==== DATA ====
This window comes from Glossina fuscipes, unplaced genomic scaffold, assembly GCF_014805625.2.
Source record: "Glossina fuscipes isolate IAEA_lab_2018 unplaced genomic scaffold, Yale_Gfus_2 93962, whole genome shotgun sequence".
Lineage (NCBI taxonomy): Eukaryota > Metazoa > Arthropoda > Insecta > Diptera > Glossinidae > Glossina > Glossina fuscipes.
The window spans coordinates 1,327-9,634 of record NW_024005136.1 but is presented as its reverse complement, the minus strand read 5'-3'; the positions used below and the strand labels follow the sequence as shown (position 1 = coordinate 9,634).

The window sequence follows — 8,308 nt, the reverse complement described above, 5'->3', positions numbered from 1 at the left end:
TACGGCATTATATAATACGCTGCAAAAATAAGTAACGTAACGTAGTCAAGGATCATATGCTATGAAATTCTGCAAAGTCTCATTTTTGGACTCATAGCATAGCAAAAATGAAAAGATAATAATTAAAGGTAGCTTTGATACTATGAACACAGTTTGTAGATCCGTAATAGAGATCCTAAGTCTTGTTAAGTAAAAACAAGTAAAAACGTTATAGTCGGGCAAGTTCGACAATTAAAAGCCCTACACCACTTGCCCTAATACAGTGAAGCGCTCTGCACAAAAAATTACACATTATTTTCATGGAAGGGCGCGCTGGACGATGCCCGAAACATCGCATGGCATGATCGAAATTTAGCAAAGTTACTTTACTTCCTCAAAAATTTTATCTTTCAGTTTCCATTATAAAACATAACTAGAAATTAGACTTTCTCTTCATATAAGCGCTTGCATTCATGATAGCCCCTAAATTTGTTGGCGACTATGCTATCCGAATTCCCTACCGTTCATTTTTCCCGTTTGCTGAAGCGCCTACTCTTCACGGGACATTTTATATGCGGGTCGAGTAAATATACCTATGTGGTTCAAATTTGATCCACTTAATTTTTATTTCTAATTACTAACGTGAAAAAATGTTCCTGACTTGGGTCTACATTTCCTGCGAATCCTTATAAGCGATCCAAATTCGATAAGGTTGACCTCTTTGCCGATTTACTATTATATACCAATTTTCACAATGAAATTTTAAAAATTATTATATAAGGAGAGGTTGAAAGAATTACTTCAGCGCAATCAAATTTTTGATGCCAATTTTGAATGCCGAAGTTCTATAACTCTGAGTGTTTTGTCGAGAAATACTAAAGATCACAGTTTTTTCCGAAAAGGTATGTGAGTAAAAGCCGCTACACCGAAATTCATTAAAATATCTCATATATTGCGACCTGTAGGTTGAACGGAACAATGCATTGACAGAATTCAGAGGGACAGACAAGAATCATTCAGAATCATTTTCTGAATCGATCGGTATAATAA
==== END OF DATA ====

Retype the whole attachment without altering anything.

This window comes from Glossina fuscipes, unplaced genomic scaffold, assembly GCF_014805625.2.
Source record: "Glossina fuscipes isolate IAEA_lab_2018 unplaced genomic scaffold, Yale_Gfus_2 93962, whole genome shotgun sequence".
Lineage (NCBI taxonomy): Eukaryota > Metazoa > Arthropoda > Insecta > Diptera > Glossinidae > Glossina > Glossina fuscipes.
The window spans coordinates 1,327-9,634 of record NW_024005136.1 but is presented as its reverse complement, the minus strand read 5'-3'; the positions used below and the strand labels follow the sequence as shown (position 1 = coordinate 9,634).

The window sequence follows — 8,308 nt, the reverse complement described above, 5'->3', positions numbered from 1 at the left end:
TACGGCATTATATAATACGCTGCAAAAATAAGTAACGTAACGTAGTCAAGGATCATATGCTATGAAATTCTGCAAAGTCTCATTTTTGGACTCATAGCATAGCAAAAATGAAAAGATAATAATTAAAGGTAGCTTTGATACTATGAACACAGTTTGTAGATCCGTAATAGAGATCCTAAGTCTTGTTAAGTAAAAACAAGTAAAAACGTTATAGTCGGGCAAGTTCGACAATTAAAAGCCCTACACCACTTGCCCTAATACAGTGAAGCGCTCTGCACAAAAAATTACACATTATTTTCATGGAAGGGCGCGCTGGACGATGCCCGAAACATCGCATGGCATGATCGAAATTTAGCAAAGTTACTTTACTTCCTCAAAAATTTTATCTTTCAGTTTCCATTATAAAACATAACTAGAAATTAGACTTTCTCTTCATATAAGCGCTTGCATTCATGATAGCCCCTAAATTTGTTGGCGACTATGCTATCCGAATTCCCTACCGTTCATTTTTCCCGTTTGCTGAAGCGCCTACTCTTCACGGGACATTTTATATGCGGGTCGAGTAAATATACCTATGTGGTTCAAATTTGATCCACTTAATTTTTATTTCTAATTACTAACGTGAAAAAATGTTCCTGACTTGGGTCTACATTTCCTGCGAATCCTTATAAGCGATCCAAATTCGATAAGGTTGACCTCTTTGCCGATTTACTATTATATACCAATTTTCACAATGAAATTTTAAAAATTATTATATAAGGAGAGGTTGAAAGAATTACTTCAGCGCAATCAAATTTTTGATGCCAATTTTGAATGCCGAAGTTCTATAACTCTGAGTGTTTTGTCGAGAAATACTAAAGATCACAGTTTTTTCCGAAAAGGTATGTGAGTAAAAGCCGCTACACCGAAATTCATTAAAATATCTCATATATTGCGACCTGTAGGTTGAACGGAACAATGCATTGACAGAATTCAGAGGGACAGACAAGAATCATTCAGAATCATTTTCTGAATCGATCGGTATAATAA